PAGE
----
At the same time, they know they are not out of the woods yet. As Flight Director Jason Willis noted last night: "There are numerous things that can go wrong between now and egress from the lander. There are things that can still get us. But we think we're prepared."

The next big return -- especially for the public -- will be the color 3-D panorama picture taken by the PanCam, the stereo vision, high resolution camera designed to photograph the landscape. In yesterday's data streams, the team received all 12 frames in 'thumbnail' size -- the pieces needed to construct the first high resolution, 3-D color postcard, so while they know they have the data, they need to wait for tonight's pass of the Mars Odyssey to get the rest of the bits of data to complete the full size image they hope to present tomorrow morning.

Today, the mission team will be getting more data from Odyssey late this afternoon and early tomorrow morning, and from MGS at midnight tonight. The mission team plans to spend the rest o fits time conducting more tests and following the plans to put Spirit on the road.

Specifically, they will retract the airbags a bit more, three revolutions, and try to make additional determinations about the areas where the bags appear to be 'bubbled' or 'poofed up'. One of the first images returned showed what at first appeared to be a rather large rock; they now believe that may be an airbag bubble or the airbag may be shrouding a rock beneath it.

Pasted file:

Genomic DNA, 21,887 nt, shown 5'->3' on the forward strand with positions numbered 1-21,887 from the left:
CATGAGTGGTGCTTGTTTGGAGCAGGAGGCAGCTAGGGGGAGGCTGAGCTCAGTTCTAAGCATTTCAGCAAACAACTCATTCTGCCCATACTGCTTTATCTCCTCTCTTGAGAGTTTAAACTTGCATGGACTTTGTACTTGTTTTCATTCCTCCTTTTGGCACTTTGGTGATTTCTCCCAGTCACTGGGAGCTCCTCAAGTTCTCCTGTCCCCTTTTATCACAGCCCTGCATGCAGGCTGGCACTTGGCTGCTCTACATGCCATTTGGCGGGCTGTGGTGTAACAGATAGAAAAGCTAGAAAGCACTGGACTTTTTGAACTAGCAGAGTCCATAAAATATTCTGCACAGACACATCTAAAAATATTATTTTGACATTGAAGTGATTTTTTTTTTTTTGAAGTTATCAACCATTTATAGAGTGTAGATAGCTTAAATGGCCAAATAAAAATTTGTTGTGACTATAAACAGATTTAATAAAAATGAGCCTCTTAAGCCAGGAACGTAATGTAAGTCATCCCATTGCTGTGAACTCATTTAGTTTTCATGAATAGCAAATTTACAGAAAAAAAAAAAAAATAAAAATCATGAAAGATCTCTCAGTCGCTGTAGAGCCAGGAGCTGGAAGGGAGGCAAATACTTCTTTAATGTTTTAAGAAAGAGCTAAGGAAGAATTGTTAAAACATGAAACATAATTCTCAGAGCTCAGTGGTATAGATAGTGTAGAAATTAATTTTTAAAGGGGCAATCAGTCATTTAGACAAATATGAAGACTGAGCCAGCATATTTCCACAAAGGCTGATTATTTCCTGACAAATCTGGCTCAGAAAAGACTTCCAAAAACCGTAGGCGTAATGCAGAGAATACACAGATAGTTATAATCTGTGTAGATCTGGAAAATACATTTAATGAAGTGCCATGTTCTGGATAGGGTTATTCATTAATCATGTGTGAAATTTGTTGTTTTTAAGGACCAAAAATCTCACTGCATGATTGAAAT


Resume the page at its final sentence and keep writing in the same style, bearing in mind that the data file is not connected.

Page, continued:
They will also be further checking out the Miniature Thermal Emission Spectrometer -- more commonly called MiniTES -- which records the thermal spectra of various rocks and soils to determine the types and amounts of minerals that they contain.

And for many members of the mission team who have not slept since Friday night, sleep is also high up on the agenda. "It's time," sighed Squyres.

Spirit traveled 302.6 million miles [487 million kilometers] to reach Mars after its launch from Cape Canaveral on June 10, 2003. Opportunity, will reach its landing site on the opposite side of Mars at 9:05 p.m. PST on January 24 to begin a similar study of Meridiani Planum, a site on the opposite side of the planet from Gusev Crater. Each of these rovers will be able to roam hundreds of yards over their primary 90-day mission, covering more mileage in one day than predecessor Sojourner did in its entire Martian journey.

Read more: Spirit, mission status, Mars Exploration Rovers, Mars

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Salley Rayl
A.J.S. Rayl

Contributing Editor for The Planetary Society
Read more articles by A.J.S. Rayl